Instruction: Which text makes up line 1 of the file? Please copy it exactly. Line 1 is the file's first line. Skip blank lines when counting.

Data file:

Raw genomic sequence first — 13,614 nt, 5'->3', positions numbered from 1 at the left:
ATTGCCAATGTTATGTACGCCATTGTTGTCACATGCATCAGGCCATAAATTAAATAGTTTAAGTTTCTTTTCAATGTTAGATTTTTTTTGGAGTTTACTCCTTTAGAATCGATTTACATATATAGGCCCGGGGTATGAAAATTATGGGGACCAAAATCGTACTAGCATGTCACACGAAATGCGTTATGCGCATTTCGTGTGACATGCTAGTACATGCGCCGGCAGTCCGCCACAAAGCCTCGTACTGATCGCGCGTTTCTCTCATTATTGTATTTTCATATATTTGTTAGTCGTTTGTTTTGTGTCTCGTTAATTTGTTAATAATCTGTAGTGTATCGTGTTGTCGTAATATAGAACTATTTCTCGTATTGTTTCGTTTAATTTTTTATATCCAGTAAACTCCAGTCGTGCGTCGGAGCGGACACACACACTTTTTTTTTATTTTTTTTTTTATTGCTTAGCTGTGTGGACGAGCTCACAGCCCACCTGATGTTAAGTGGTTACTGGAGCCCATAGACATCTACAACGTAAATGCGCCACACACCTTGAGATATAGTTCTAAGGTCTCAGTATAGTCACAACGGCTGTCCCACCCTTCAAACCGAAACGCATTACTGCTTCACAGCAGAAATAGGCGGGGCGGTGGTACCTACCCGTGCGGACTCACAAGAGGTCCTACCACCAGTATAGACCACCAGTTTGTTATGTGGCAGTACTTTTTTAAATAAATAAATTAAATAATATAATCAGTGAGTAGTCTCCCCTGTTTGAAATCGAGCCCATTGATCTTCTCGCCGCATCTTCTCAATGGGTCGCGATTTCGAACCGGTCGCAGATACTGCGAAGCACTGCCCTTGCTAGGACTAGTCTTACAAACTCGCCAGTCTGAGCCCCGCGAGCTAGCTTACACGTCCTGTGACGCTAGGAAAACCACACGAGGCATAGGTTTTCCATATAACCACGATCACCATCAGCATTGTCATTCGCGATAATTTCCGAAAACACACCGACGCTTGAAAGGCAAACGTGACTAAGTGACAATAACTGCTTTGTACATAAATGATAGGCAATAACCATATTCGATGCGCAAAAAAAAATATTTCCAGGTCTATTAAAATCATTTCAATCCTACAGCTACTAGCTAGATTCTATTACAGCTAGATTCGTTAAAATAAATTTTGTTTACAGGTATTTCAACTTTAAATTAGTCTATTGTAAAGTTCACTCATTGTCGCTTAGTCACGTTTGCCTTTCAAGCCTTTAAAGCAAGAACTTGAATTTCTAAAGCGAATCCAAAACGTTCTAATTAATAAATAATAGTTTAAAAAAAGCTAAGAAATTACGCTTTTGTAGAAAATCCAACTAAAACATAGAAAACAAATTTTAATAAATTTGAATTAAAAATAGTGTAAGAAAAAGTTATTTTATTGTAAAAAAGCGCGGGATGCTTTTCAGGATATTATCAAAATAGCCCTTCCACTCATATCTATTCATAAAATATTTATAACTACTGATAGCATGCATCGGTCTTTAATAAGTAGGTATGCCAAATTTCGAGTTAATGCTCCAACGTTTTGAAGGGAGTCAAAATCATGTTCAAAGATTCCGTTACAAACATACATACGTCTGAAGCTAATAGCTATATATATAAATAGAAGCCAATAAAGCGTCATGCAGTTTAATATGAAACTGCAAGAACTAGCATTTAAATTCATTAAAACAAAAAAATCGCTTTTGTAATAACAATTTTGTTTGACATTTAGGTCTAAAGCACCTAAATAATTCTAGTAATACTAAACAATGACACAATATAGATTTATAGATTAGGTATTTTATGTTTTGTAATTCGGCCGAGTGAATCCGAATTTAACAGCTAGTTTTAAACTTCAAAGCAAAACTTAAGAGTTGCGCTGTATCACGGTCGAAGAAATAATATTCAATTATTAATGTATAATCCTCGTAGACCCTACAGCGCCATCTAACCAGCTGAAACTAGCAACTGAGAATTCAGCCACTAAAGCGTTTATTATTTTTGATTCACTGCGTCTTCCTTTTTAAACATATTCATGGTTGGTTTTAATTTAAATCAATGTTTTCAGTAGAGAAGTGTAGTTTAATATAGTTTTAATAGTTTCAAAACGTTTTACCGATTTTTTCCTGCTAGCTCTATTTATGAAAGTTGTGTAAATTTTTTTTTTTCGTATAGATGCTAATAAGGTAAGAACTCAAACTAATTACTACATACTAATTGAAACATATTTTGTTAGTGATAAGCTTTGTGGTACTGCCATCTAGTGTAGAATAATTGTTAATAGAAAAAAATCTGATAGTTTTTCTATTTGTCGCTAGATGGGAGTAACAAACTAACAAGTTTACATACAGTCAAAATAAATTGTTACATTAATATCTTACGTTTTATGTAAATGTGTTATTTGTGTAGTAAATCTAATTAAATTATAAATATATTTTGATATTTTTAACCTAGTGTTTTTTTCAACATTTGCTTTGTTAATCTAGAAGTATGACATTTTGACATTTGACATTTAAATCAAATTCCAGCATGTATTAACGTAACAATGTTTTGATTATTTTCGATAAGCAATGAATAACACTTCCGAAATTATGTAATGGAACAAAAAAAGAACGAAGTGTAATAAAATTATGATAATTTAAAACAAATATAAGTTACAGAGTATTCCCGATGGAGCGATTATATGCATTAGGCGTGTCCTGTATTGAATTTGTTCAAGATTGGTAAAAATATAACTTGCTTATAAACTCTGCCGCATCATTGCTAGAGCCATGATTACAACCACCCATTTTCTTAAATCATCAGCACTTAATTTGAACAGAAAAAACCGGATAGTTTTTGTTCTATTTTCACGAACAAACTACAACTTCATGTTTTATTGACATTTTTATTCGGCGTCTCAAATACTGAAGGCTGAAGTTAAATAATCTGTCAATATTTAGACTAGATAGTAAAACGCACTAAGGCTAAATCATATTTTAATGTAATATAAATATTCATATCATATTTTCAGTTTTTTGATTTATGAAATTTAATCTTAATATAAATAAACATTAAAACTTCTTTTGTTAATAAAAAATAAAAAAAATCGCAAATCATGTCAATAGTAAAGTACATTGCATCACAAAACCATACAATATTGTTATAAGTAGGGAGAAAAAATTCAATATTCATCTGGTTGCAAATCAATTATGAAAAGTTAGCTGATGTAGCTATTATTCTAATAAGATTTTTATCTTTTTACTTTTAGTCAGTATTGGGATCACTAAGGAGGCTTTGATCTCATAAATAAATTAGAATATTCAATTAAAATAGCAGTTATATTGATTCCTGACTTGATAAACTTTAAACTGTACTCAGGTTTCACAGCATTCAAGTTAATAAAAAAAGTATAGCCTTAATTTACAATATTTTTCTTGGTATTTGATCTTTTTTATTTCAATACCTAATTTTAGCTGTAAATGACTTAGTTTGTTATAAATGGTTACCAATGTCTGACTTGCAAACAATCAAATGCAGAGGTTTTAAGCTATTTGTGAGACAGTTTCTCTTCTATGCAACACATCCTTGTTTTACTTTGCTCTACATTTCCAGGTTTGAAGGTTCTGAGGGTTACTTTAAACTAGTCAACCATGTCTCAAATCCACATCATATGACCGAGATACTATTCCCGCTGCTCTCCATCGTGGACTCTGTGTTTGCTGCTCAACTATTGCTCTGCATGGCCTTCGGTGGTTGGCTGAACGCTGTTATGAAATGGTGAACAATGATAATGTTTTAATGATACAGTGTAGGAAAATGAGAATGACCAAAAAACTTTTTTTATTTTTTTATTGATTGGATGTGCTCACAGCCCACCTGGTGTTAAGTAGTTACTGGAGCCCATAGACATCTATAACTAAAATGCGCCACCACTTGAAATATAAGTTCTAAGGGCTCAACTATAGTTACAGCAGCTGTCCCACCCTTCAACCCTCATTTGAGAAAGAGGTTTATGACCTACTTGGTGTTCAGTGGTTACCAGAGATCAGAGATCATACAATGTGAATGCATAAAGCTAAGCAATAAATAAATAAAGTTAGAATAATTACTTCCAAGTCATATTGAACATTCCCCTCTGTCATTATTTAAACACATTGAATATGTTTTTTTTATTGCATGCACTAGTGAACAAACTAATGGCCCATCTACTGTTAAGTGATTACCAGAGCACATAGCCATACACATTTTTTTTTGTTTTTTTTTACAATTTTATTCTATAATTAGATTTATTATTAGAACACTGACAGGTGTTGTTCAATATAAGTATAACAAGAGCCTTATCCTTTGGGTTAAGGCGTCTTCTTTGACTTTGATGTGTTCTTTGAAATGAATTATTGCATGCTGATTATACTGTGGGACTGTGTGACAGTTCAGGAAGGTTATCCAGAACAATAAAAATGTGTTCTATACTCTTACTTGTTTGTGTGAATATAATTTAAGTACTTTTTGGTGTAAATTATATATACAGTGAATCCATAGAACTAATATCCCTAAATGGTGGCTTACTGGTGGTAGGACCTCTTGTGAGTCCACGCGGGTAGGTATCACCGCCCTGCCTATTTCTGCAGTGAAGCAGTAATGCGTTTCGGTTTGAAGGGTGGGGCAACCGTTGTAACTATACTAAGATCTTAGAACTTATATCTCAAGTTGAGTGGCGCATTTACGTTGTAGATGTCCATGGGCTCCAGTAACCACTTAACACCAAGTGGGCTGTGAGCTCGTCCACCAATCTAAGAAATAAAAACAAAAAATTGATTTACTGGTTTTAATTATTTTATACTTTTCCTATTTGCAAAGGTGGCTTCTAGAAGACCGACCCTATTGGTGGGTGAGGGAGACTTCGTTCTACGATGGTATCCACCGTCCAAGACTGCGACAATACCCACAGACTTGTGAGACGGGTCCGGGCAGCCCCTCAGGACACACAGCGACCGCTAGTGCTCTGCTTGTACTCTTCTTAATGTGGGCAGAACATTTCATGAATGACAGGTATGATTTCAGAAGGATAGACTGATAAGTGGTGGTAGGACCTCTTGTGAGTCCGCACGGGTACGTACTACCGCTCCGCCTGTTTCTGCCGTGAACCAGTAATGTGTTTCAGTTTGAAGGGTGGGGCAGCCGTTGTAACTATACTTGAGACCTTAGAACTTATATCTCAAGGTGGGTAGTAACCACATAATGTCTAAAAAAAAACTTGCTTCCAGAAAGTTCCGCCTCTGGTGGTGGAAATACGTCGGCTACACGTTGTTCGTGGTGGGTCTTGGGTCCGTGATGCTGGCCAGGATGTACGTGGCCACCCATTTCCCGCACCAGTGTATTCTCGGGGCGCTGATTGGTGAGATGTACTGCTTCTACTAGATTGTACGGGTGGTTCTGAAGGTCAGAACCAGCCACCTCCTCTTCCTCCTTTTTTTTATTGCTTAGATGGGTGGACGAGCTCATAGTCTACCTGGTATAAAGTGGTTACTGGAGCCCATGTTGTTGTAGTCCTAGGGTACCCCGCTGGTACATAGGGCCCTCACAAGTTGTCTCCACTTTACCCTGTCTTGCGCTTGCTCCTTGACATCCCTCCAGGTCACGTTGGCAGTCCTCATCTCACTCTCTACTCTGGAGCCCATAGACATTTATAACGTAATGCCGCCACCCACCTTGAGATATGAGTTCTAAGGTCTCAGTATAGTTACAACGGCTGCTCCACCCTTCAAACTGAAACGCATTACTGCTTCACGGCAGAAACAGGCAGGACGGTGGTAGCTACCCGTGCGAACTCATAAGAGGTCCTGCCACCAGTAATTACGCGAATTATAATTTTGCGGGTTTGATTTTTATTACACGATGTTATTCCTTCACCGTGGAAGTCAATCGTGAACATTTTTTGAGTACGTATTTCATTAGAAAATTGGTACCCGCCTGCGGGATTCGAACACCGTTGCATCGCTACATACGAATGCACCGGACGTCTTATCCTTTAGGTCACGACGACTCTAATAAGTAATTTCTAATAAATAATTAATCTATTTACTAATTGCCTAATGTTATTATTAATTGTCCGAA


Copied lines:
Raw genomic sequence first — 13,614 nt, 5'->3', positions numbered from 1 at the left: